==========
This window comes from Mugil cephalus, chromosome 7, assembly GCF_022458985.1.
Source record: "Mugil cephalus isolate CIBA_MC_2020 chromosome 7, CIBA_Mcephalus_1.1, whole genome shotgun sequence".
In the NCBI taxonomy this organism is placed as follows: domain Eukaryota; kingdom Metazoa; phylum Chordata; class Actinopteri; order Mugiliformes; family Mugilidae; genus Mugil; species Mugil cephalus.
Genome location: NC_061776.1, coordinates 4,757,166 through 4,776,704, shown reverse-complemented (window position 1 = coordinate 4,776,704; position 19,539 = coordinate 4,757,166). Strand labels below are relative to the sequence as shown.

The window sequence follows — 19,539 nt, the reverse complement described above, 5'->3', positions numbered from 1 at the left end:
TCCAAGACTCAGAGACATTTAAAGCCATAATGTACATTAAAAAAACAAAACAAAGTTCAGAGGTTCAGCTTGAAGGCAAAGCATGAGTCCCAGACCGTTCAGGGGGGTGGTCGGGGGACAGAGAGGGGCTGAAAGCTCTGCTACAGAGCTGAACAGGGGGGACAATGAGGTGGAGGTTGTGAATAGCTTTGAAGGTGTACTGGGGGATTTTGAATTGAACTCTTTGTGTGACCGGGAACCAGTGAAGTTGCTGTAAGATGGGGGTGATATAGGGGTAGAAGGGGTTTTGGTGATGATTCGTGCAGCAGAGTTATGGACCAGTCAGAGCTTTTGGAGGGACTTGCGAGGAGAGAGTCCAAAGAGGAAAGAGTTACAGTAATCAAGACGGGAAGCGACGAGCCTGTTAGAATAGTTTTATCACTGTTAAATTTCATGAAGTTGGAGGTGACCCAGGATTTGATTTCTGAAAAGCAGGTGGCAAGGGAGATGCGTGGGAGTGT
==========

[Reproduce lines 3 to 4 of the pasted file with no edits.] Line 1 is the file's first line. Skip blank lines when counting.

In the NCBI taxonomy this organism is placed as follows: domain Eukaryota; kingdom Metazoa; phylum Chordata; class Actinopteri; order Mugiliformes; family Mugilidae; genus Mugil; species Mugil cephalus.
Genome location: NC_061776.1, coordinates 4,757,166 through 4,776,704, shown reverse-complemented (window position 1 = coordinate 4,776,704; position 19,539 = coordinate 4,757,166). Strand labels below are relative to the sequence as shown.